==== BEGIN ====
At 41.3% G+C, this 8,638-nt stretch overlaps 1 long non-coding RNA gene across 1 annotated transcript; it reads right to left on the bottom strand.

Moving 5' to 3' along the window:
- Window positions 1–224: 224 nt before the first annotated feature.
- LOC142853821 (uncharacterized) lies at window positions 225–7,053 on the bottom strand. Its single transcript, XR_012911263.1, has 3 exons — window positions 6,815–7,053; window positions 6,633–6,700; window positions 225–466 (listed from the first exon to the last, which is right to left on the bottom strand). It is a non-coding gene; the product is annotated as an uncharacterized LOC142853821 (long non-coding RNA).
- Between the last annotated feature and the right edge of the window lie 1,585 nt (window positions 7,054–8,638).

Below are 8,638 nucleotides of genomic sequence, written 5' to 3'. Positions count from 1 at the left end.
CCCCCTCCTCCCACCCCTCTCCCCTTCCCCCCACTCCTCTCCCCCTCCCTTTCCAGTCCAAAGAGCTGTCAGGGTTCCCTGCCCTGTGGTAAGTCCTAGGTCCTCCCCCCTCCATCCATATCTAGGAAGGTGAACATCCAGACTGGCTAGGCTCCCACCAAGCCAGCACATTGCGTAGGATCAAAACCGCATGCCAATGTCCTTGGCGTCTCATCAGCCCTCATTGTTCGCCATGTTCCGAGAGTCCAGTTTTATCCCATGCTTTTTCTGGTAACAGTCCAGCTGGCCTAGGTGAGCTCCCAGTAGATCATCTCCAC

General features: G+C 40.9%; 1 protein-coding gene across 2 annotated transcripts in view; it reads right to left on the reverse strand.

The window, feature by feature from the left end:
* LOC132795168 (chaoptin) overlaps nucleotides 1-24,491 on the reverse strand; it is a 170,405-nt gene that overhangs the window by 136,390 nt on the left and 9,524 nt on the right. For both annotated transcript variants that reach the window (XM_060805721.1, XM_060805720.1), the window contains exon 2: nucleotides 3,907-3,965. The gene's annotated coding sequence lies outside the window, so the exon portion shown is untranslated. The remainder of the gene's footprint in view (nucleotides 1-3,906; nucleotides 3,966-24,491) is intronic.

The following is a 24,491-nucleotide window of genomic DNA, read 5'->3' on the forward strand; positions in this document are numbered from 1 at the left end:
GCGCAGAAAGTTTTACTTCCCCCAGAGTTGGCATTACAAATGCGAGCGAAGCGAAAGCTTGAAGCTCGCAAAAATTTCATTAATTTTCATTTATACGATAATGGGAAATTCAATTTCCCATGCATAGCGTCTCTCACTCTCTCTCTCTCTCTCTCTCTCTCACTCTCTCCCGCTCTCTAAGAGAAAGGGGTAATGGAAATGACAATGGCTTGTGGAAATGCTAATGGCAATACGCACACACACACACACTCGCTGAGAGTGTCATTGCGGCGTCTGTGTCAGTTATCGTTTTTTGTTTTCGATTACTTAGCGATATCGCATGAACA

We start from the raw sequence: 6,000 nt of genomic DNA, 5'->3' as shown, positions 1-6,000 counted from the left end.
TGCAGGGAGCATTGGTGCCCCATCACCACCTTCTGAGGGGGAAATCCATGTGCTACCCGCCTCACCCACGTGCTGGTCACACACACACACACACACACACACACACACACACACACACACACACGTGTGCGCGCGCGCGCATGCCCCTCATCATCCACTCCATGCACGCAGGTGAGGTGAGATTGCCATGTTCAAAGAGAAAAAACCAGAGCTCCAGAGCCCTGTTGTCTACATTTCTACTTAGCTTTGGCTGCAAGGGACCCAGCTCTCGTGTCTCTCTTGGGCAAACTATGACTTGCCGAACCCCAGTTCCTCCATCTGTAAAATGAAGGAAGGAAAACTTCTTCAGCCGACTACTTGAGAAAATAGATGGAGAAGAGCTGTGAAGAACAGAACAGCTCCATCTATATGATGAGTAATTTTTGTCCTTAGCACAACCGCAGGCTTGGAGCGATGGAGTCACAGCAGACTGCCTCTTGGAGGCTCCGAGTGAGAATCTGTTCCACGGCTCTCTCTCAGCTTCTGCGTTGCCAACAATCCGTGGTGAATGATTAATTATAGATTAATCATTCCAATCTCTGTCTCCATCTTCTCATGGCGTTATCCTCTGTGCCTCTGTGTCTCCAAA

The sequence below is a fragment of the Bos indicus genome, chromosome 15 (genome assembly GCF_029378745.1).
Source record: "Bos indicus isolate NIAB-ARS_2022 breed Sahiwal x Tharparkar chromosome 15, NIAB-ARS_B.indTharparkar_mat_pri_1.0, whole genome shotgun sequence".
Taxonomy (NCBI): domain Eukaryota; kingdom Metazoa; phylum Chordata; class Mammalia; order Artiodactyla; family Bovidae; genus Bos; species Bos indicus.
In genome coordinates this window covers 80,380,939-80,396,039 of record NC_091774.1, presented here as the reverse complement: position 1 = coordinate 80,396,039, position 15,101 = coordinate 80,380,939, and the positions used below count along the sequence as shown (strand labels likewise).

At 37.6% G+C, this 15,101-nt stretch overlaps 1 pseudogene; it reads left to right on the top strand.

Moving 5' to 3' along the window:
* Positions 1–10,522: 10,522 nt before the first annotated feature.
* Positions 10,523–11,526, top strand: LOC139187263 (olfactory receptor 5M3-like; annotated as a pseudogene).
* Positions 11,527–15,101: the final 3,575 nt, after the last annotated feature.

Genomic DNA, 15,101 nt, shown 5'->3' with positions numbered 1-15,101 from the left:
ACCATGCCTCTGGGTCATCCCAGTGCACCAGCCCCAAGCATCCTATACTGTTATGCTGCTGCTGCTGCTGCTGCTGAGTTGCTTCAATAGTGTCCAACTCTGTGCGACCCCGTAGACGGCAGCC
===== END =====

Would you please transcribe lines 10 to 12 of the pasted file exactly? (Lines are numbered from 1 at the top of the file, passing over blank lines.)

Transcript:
* LOC132795168 (chaoptin) overlaps nucleotides 1-24,491 on the reverse strand; it is a 170,405-nt gene that overhangs the window by 136,390 nt on the left and 9,524 nt on the right. For both annotated transcript variants that reach the window (XM_060805721.1, XM_060805720.1), the window contains exon 2: nucleotides 3,907-3,965. The gene's annotated coding sequence lies outside the window, so the exon portion shown is untranslated. The remainder of the gene's footprint in view (nucleotides 1-3,906; nucleotides 3,966-24,491) is intronic.

The following is a 24,491-nucleotide window of genomic DNA, read 5'->3' on the forward strand; positions in this document are numbered from 1 at the left end:
GCGCAGAAAGTTTTACTTCCCCCAGAGTTGGCATTACAAATGCGAGCGAAGCGAAAGCTTGAAGCTCGCAAAAATTTCATTAATTTTCATTTATACGATAATGGGAAATTCAATTTCCCATGCATAGCGTCTCTCACTCTCTCTCTCTCTCTCTCTCTCTCACTCTCTCCCGCTCTCTAAGAGAAAGGGGTAATGGAAATGACAATGGCTTGTGGAAATGCTAATGGCAATACGCACACACACACACACTCGCTGAGAGTGTCATTGCGGCGTCTGTGTCAGTTATCGTTTTTTGTTTTCGATTACTTAGCGATATCGCATGAACA